This is especially apparent when Joe’s wingman, played by Dave Chapelle, tells Joe he sees her waiting for him in a coffee shop and Joe can’t bear to show up as the anonymous friend because she knows him to be the “big, bad F-O-X.”

The Internet can be a rabbit hole in the truest sense: You can open window after window and find out what you’re looking for or who you’re looking for isn’t even real or satiating. This was true for Kathleen and Joe until they really met, and it’s even truer for us now, since it seems like everyone spends so much of their time online being someone they’re not or looking for something they can’t have.

2. “You’ve Got Mail” celebrates good literature while being a great film.

I suppose another film critic might chide the late director and screenwriter Nora Ephron for the story’s parallels to Elizabeth Bennett and Mr. Darcy, the main characters of “Pride and Prejudice,” calling the comparisons too trite and even prosaic. Bennett is prejudice and Darcy is prideful; likewise Kathleen and Joe. However, as a lover of 19th century British literature, I adored this similarity.

On top of mentioning the book often, the two sell books for a living, in New York City at that. If there isn’t a more magical and heart-palpitating combination for literature lovers—New York City, bookstores, Jane Austen, and bouquets of sharpened pencils—I don’t know one. What book lover can’t relate to Kathleen’s realization that “So much of life reminds me of something I read in a book, when shouldn’t it be the other way around?”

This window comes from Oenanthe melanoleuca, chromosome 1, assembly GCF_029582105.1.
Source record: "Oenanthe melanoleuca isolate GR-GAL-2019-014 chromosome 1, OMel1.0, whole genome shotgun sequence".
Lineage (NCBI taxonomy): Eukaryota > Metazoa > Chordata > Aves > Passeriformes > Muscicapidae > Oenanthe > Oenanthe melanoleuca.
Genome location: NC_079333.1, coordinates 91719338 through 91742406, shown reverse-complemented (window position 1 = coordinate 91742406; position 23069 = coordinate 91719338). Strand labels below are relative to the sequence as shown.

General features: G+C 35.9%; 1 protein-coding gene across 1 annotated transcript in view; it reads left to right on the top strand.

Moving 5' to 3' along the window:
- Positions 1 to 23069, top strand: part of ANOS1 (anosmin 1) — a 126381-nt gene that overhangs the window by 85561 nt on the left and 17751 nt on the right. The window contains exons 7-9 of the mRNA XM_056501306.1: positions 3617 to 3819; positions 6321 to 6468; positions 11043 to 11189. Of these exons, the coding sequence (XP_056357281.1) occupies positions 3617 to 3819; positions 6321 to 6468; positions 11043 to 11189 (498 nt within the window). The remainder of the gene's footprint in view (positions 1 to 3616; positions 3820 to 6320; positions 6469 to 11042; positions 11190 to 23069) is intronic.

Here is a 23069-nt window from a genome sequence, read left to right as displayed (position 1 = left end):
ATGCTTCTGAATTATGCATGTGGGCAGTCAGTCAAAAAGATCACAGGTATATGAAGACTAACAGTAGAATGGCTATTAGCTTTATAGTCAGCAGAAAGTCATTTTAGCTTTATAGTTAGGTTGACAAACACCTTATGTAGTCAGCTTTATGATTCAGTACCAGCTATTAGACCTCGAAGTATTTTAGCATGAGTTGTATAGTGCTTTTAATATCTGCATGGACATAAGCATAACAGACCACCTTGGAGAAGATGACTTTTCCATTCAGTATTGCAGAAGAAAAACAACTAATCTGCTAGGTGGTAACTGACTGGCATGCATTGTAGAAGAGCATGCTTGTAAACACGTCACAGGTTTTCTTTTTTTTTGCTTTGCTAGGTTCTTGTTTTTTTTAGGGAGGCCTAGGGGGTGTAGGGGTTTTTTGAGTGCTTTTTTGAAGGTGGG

The themes of classic literature are so complex and timeless, books like “Pride and Prejudice” always read as exciting, interesting, and thought-provoking no matter the year. As much as I want my children to love learning and reading, I also don’t want them to just read anything they can find in children’s or young adult literature.

Some of those works are poorly written, the characters are one-dimensional, and plots are weak. I know many of them sell well, but so did “50 Shades of Grey.” Quantity doesn’t always equal quality. Literature that stands the test of time teaches lessons for all ages, even when it’s in movies.

3. “You’ve Got Mail” values friendship, then love, over hookups.

When this movie was released, meeting online was the new frontier, but now it’s not nearly as foreign. USA Today reports more than one-third of new marriages today begin online. Still, their online relationship aside, the two main characters actually hate each other before their romance blooms. To confuse matters more, they’re friends before lovers.

After the meet-cute, Joe and Kathleen discover warring business interests and have a few sour encounters. But once Joe realizes the charming girl he’s been talking to online and the attractive, feisty, bookstore owner he happens to be putting out of business is the same person, he can’t help himself: An old-fashioned boy-meets-girl pursuit ensues.